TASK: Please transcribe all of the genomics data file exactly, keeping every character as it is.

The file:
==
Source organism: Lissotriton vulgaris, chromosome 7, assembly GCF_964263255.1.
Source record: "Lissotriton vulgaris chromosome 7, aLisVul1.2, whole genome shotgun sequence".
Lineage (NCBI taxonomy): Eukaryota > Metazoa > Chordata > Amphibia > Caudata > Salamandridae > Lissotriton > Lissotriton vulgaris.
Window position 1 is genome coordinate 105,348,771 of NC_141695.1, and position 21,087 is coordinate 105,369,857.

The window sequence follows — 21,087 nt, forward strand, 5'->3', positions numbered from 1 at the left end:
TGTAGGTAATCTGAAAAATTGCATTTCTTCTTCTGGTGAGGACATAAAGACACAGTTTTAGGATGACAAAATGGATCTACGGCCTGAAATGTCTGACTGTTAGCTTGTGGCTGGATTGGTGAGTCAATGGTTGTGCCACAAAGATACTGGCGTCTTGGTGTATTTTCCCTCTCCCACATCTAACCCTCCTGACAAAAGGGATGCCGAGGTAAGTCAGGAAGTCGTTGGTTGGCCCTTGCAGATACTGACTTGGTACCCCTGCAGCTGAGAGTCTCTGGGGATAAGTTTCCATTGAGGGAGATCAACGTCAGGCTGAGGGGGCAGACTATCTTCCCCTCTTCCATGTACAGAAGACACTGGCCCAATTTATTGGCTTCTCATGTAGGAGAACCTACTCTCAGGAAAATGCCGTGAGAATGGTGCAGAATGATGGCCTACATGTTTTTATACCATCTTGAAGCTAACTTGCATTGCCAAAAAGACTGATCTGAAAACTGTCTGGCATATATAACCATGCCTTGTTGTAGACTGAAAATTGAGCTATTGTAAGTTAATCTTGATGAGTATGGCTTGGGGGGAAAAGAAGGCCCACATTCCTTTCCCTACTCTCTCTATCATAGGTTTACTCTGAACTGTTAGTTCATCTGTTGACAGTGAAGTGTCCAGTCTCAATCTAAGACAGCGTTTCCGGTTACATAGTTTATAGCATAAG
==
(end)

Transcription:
Source organism: Lissotriton vulgaris, chromosome 7, assembly GCF_964263255.1.
Source record: "Lissotriton vulgaris chromosome 7, aLisVul1.2, whole genome shotgun sequence".
Lineage (NCBI taxonomy): Eukaryota > Metazoa > Chordata > Amphibia > Caudata > Salamandridae > Lissotriton > Lissotriton vulgaris.
Window position 1 is genome coordinate 105,348,771 of NC_141695.1, and position 21,087 is coordinate 105,369,857.

The window sequence follows — 21,087 nt, forward strand, 5'->3', positions numbered from 1 at the left end:
TGTAGGTAATCTGAAAAATTGCATTTCTTCTTCTGGTGAGGACATAAAGACACAGTTTTAGGATGACAAAATGGATCTACGGCCTGAAATGTCTGACTGTTAGCTTGTGGCTGGATTGGTGAGTCAATGGTTGTGCCACAAAGATACTGGCGTCTTGGTGTATTTTCCCTCTCCCACATCTAACCCTCCTGACAAAAGGGATGCCGAGGTAAGTCAGGAAGTCGTTGGTTGGCCCTTGCAGATACTGACTTGGTACCCCTGCAGCTGAGAGTCTCTGGGGATAAGTTTCCATTGAGGGAGATCAACGTCAGGCTGAGGGGGCAGACTATCTTCCCCTCTTCCATGTACAGAAGACACTGGCCCAATTTATTGGCTTCTCATGTAGGAGAACCTACTCTCAGGAAAATGCCGTGAGAATGGTGCAGAATGATGGCCTACATGTTTTTATACCATCTTGAAGCTAACTTGCATTGCCAAAAAGACTGATCTGAAAACTGTCTGGCATATATAACCATGCCTTGTTGTAGACTGAAAATTGAGCTATTGTAAGTTAATCTTGATGAGTATGGCTTGGGGGGAAAAGAAGGCCCACATTCCTTTCCCTACTCTCTCTATCATAGGTTTACTCTGAACTGTTAGTTCATCTGTTGACAGTGAAGTGTCCAGTCTCAATCTAAGACAGCGTTTCCGGTTACATAGTTTATAGCATAAG